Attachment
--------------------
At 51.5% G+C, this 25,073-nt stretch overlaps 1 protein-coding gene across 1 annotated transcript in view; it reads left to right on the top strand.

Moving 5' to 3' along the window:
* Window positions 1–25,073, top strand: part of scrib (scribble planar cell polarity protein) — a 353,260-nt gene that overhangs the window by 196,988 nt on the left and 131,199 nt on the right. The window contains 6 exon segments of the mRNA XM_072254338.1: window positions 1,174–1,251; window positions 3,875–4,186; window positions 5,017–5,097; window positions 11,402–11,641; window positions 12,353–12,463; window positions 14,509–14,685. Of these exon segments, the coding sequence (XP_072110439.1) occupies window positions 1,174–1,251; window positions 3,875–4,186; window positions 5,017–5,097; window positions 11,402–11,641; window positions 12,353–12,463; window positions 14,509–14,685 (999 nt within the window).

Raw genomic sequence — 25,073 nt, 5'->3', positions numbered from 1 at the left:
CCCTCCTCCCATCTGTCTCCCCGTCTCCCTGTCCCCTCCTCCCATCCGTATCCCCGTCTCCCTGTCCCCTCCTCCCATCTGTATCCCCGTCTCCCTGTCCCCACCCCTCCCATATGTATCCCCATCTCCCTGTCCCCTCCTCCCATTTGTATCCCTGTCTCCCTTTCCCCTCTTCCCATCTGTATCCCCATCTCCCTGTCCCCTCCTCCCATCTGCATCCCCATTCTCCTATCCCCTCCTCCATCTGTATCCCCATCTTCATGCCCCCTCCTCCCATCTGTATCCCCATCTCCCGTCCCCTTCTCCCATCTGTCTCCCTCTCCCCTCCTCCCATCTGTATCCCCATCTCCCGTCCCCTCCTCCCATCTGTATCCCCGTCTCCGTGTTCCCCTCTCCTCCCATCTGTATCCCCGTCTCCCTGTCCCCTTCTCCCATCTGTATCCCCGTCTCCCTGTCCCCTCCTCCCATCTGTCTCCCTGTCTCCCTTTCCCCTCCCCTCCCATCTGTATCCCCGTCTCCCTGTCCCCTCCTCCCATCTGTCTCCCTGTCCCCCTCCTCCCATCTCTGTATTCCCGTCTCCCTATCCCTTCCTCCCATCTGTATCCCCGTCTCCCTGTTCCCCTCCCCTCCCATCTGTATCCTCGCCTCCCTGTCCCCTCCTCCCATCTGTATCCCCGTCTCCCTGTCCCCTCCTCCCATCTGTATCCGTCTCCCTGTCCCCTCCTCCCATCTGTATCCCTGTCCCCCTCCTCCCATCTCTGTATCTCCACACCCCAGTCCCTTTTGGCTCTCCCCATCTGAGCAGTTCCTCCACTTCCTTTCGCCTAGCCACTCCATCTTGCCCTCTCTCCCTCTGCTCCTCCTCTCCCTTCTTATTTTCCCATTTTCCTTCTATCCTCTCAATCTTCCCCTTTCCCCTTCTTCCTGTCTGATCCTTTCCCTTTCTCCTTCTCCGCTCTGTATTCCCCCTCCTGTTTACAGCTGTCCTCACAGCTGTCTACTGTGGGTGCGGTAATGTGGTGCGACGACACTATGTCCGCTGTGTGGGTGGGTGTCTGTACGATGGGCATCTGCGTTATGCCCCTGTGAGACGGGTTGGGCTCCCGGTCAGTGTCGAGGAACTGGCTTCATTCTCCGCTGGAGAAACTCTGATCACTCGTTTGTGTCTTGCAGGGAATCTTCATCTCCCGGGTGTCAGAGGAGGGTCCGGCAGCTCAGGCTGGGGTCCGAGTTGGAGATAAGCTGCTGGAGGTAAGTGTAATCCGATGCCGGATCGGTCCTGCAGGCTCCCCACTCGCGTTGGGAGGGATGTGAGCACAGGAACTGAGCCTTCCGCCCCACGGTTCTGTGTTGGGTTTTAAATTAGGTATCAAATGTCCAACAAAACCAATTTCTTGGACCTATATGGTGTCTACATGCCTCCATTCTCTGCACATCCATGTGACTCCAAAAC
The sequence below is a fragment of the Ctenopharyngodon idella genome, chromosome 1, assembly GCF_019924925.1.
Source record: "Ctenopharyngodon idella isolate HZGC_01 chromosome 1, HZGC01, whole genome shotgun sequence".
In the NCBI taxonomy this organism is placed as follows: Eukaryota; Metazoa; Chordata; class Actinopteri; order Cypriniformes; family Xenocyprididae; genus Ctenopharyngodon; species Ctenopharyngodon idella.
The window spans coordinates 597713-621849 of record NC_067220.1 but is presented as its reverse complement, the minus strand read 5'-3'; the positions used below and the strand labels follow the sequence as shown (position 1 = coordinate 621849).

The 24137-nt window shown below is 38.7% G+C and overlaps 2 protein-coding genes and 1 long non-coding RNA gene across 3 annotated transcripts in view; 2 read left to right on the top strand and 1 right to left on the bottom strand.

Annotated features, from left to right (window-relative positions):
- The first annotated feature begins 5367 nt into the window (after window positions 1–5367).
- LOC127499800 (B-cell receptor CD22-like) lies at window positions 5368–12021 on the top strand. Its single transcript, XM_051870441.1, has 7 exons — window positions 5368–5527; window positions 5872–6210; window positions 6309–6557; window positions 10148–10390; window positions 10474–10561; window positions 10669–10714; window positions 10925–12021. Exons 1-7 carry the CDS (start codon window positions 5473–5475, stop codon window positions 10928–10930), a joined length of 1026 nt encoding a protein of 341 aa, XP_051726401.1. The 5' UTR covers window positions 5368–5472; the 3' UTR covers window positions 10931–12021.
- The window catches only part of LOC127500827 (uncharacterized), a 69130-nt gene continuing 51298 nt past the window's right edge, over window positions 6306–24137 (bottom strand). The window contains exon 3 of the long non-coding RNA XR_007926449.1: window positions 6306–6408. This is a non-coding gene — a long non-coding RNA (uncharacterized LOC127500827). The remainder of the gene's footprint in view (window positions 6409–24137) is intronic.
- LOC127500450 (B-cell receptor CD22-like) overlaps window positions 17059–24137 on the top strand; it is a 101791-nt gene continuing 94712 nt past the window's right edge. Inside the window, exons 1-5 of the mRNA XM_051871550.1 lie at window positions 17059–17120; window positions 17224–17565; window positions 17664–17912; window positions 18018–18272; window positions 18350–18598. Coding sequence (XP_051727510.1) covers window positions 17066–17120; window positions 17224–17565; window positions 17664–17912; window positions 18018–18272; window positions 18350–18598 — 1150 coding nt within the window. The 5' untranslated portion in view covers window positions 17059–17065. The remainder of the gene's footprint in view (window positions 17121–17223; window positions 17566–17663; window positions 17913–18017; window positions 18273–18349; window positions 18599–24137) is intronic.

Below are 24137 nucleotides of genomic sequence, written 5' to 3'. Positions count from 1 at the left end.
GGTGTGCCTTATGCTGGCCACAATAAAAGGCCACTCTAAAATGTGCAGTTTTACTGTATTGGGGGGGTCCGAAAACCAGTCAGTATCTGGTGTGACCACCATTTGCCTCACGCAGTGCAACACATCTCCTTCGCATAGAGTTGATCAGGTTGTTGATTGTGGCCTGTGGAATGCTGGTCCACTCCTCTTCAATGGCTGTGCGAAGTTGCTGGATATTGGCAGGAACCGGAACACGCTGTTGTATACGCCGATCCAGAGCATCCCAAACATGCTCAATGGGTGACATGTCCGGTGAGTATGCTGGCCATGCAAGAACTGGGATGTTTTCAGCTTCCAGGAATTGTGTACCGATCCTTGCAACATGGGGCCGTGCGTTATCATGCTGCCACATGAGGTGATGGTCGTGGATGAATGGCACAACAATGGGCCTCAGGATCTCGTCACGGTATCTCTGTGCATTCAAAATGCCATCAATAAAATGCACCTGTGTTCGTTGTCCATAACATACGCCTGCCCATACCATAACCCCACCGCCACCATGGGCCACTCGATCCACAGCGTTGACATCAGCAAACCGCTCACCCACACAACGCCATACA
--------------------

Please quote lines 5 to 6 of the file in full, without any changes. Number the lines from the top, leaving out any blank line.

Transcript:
CCCTCCTCCCATCTGTCTCCCCGTCTCCCTGTCCCCTCCTCCCATCCGTATCCCCGTCTCCCTGTCCCCTCCTCCCATCTGTATCCCCGTCTCCCTGTCCCCACCCCTCCCATATGTATCCCCATCTCCCTGTCCCCTCCTCCCATTTGTATCCCTGTCTCCCTTTCCCCTCTTCCCATCTGTATCCCCATCTCCCTGTCCCCTCCTCCCATCTGCATCCCCATTCTCCTATCCCCTCCTCCATCTGTATCCCCATCTTCATGCCCCCTCCTCCCATCTGTATCCCCATCTCCCGTCCCCTTCTCCCATCTGTCTCCCTCTCCCCTCCTCCCATCTGTATCCCCATCTCCCGTCCCCTCCTCCCATCTGTATCCCCGTCTCCGTGTTCCCCTCTCCTCCCATCTGTATCCCCGTCTCCCTGTCCCCTTCTCCCATCTGTATCCCCGTCTCCCTGTCCCCTCCTCCCATCTGTCTCCCTGTCTCCCTTTCCCCTCCCCTCCCATCTGTATCCCCGTCTCCCTGTCCCCTCCTCCCATCTGTCTCCCTGTCCCCCTCCTCCCATCTCTGTATTCCCGTCTCCCTATCCCTTCCTCCCATCTGTATCCCCGTCTCCCTGTTCCCCTCCCCTCCCATCTGTATCCTCGCCTCCCTGTCCCCTCCTCCCATCTGTATCCCCGTCTCCCTGTCCCCTCCTCCCATCTGTATCCGTCTCCCTGTCCCCTCCTCCCATCTGTATCCCTGTCCCCCTCCTCCCATCTCTGTATCTCCACACCCCAGTCCCTTTTGGCTCTCCCCATCTGAGCAGTTCCTCCACTTCCTTTCGCCTAGCCACTCCATCTTGCCCTCTCTCCCTCTGCTCCTCCTCTCCCTTCTTATTTTCCCATTTTCCTTCTATCCTCTCAATCTTCCCCTTTCCCCTTCTTCCTGTCTGATCCTTTCCCTTTCTCCTTCTCCGCTCTGTATTCCCCCTCCTGTTTACAGCTGTCCTCACAGCTGTCTACTGTGGGTGCGGTAATGTGGTGCGACGACACTATGTCCGCTGTGTGGGTGGGTGTCTGTACGATGGGCATCTGCGTTATGCCCCTGTGAGACGGGTTGGGCTCCCGGTCAGTGTCGAGGAACTGGCTTCATTCTCCGCTGGAGAAACTCTGATCACTCGTTTGTGTCTTGCAGGGAATCTTCATCTCCCGGGTGTCAGAGGAGGGTCCGGCAGCTCAGGCTGGGGTCCGAGTTGGAGATAAGCTGCTGGAGGTAAGTGTAATCCGATGCCGGATCGGTCCTGCAGGCTCCCCACTCGCGTTGGGAGGGATGTGAGCACAGGAACTGAGCCTTCCGCCCCACGGTTCTGTGTTGGGTTTTAAATTAGGTATCAAATGTCCAACAAAACCAATTTCTTGGACCTATATGGTGTCTACATGCCTCCATTCTCTGCACATCCATGTGACTCCAAAAC
The sequence below is a fragment of the Ctenopharyngodon idella genome, chromosome 1, assembly GCF_019924925.1.